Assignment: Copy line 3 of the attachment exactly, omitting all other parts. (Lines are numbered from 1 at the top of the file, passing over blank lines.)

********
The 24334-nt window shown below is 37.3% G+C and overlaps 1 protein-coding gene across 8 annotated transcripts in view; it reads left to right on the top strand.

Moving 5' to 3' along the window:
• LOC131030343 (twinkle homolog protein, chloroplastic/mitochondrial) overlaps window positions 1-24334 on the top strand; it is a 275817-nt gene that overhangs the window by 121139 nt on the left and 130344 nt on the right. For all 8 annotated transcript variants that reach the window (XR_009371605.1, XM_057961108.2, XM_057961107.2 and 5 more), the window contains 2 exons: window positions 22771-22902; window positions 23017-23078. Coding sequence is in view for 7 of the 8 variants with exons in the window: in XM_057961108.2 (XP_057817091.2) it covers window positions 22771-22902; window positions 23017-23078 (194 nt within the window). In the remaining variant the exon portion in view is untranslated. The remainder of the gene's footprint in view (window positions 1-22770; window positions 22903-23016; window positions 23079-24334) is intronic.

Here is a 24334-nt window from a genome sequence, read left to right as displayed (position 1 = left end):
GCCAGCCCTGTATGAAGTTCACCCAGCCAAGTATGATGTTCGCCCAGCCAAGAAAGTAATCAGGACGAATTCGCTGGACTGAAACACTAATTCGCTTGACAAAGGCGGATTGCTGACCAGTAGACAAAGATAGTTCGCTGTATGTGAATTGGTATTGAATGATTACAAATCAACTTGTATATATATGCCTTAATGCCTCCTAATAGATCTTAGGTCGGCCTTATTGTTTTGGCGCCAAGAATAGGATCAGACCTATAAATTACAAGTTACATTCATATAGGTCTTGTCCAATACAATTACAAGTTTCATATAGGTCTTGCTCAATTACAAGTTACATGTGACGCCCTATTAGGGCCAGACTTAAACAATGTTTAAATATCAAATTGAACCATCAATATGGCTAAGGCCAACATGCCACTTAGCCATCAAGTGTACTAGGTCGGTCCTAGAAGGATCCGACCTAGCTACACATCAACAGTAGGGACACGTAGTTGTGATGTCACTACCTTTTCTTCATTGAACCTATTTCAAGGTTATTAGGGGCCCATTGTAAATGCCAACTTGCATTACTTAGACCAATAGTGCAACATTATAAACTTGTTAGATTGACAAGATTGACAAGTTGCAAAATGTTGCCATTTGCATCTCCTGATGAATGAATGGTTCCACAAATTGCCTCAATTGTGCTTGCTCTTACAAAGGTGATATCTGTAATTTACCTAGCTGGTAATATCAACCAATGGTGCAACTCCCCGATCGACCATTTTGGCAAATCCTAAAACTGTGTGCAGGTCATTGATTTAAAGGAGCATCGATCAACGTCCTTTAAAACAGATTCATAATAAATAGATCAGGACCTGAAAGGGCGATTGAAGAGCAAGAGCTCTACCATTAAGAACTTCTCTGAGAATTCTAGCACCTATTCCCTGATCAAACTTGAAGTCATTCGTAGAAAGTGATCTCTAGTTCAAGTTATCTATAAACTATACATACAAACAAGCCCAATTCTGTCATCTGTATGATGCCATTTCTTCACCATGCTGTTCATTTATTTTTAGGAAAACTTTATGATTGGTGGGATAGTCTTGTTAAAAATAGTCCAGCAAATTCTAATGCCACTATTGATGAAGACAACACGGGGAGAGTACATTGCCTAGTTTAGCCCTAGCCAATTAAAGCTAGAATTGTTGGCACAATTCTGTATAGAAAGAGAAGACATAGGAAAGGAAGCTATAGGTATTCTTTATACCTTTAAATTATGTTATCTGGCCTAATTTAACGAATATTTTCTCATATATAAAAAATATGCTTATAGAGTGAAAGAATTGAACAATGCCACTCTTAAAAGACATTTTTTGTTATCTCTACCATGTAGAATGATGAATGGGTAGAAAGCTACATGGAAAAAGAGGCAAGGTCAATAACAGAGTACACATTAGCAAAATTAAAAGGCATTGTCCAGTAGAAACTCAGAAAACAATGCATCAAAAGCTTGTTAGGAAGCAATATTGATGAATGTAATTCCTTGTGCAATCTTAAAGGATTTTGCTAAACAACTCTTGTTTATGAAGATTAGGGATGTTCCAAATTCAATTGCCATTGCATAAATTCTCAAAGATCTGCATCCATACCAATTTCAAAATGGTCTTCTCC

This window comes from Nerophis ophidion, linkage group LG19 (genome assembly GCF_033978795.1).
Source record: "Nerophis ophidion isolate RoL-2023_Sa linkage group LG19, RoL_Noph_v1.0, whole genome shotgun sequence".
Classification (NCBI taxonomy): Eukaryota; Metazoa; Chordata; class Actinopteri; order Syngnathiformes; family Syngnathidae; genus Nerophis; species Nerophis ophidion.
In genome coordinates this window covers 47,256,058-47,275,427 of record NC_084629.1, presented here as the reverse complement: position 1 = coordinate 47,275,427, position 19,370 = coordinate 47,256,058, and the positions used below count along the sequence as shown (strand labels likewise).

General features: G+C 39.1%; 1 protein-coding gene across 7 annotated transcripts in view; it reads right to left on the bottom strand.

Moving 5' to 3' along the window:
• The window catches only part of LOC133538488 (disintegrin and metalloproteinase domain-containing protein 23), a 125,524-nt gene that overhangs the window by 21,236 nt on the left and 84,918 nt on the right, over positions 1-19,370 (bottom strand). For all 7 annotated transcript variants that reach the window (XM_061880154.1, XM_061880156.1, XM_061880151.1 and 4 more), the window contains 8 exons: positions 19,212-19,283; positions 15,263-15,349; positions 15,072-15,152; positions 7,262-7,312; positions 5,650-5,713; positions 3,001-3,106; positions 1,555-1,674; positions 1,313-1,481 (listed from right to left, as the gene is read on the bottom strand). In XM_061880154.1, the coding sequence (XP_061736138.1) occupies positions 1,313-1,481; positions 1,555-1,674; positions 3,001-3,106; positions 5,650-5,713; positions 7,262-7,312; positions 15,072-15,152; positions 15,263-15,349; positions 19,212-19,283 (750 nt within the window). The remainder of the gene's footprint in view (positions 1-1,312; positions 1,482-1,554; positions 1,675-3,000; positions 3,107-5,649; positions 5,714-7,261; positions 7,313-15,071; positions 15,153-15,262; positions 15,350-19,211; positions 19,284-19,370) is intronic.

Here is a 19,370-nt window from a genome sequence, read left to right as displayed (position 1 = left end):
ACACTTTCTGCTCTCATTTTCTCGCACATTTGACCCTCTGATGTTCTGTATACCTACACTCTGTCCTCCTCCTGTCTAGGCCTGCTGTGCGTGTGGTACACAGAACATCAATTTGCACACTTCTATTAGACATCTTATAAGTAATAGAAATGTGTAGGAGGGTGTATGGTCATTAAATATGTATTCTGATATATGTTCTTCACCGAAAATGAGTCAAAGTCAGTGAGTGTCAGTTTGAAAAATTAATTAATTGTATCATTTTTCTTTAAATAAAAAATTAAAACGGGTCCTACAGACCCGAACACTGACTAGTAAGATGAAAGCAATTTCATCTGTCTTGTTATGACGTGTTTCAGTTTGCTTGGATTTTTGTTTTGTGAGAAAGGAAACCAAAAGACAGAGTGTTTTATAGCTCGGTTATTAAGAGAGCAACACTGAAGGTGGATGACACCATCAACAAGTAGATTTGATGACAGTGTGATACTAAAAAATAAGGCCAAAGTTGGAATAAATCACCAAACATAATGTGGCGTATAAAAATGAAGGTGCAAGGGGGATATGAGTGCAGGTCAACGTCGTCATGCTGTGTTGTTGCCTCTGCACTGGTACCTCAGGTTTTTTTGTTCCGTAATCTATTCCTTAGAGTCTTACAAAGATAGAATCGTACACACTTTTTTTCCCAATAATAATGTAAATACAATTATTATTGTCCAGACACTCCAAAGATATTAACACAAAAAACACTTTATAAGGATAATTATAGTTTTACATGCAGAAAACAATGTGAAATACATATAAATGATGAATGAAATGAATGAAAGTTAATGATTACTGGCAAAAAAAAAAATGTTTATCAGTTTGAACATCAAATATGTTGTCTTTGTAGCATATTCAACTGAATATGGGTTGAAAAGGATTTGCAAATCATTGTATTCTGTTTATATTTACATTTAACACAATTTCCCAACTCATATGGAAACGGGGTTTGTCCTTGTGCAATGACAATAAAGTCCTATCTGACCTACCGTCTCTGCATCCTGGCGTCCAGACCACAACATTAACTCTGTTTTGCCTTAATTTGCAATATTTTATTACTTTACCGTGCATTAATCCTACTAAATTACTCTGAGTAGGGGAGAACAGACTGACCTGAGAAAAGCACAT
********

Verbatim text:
• LOC131030343 (twinkle homolog protein, chloroplastic/mitochondrial) overlaps window positions 1-24334 on the top strand; it is a 275817-nt gene that overhangs the window by 121139 nt on the left and 130344 nt on the right. For all 8 annotated transcript variants that reach the window (XR_009371605.1, XM_057961108.2, XM_057961107.2 and 5 more), the window contains 2 exons: window positions 22771-22902; window positions 23017-23078. Coding sequence is in view for 7 of the 8 variants with exons in the window: in XM_057961108.2 (XP_057817091.2) it covers window positions 22771-22902; window positions 23017-23078 (194 nt within the window). In the remaining variant the exon portion in view is untranslated. The remainder of the gene's footprint in view (window positions 1-22770; window positions 22903-23016; window positions 23079-24334) is intronic.